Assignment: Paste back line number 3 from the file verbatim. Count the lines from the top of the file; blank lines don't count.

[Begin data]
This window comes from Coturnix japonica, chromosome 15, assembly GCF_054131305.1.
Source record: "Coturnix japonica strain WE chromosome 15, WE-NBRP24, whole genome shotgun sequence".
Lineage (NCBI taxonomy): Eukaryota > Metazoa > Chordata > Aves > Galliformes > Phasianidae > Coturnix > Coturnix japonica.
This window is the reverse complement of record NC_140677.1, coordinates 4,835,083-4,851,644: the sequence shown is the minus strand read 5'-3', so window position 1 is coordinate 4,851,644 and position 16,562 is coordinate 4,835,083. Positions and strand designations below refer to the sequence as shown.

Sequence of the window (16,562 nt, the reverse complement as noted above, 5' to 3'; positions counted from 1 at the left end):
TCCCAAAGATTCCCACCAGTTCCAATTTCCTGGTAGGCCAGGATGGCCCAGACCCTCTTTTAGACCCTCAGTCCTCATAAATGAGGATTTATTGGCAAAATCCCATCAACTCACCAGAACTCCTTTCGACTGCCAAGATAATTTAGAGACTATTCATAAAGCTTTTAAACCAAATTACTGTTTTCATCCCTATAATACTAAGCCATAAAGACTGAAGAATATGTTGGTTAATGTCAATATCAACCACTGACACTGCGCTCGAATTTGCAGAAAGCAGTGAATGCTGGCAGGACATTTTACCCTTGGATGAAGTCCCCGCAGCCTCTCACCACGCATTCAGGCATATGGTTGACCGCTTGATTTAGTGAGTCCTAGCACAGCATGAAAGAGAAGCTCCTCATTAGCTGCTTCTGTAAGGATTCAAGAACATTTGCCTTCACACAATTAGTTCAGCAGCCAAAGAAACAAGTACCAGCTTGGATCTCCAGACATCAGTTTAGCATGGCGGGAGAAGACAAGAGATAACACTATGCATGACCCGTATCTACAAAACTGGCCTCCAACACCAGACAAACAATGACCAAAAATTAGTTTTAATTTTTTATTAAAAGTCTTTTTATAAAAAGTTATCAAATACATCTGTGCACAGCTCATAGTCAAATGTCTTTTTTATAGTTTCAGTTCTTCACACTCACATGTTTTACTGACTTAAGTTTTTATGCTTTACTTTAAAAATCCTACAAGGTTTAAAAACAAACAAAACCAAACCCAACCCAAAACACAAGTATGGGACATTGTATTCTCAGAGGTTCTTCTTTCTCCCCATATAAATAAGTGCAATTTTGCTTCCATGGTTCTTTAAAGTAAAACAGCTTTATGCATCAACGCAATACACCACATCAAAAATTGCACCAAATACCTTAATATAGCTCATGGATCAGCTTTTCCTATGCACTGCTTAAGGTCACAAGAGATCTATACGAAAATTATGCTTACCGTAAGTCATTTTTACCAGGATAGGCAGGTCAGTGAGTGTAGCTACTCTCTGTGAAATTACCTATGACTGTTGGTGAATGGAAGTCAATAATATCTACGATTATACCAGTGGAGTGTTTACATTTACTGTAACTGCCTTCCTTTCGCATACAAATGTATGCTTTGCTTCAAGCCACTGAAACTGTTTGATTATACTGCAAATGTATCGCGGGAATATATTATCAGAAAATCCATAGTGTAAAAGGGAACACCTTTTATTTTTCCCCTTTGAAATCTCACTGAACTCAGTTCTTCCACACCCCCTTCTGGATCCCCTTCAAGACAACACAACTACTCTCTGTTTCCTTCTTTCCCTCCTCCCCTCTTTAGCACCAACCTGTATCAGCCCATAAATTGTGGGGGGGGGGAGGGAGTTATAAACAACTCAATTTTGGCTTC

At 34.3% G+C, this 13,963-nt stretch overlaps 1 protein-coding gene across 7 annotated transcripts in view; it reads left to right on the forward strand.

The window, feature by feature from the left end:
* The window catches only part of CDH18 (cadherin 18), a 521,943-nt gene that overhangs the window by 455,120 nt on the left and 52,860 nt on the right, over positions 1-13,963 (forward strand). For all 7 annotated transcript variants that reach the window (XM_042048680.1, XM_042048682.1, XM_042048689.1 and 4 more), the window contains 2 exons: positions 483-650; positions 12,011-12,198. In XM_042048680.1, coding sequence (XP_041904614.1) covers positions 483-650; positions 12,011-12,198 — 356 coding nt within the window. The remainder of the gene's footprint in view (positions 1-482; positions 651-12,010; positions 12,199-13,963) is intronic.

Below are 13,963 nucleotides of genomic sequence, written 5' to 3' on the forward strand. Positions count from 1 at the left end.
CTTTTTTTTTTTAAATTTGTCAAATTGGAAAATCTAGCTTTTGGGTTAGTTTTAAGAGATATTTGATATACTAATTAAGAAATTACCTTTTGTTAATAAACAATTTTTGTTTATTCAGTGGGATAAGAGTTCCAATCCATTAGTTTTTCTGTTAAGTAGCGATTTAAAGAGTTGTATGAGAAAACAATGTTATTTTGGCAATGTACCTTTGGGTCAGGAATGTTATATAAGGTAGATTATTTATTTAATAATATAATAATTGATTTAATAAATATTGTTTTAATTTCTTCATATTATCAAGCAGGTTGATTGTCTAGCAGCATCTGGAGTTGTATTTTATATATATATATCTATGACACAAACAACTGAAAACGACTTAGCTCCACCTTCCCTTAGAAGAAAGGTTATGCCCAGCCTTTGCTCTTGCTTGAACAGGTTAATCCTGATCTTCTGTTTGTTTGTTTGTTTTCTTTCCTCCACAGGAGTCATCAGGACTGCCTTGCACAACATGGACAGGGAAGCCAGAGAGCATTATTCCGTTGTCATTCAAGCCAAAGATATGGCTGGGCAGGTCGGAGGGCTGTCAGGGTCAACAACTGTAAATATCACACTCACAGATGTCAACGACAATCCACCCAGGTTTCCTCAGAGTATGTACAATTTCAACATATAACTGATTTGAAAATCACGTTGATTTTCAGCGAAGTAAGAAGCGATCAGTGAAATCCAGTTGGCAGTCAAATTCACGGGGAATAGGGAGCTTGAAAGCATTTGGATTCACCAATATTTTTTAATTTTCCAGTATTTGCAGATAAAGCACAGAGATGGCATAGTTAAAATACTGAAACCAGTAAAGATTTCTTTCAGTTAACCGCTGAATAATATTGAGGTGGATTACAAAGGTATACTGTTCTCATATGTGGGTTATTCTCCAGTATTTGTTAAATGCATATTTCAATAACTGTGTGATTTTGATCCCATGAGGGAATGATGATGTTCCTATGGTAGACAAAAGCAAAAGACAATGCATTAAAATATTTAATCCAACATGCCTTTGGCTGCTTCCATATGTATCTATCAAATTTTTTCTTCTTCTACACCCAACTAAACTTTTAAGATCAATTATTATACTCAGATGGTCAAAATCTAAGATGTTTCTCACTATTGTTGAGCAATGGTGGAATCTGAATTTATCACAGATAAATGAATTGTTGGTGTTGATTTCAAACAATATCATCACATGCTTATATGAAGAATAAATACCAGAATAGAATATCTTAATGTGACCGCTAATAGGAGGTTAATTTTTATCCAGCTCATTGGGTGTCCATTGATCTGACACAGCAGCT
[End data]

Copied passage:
Lineage (NCBI taxonomy): Eukaryota > Metazoa > Chordata > Aves > Galliformes > Phasianidae > Coturnix > Coturnix japonica.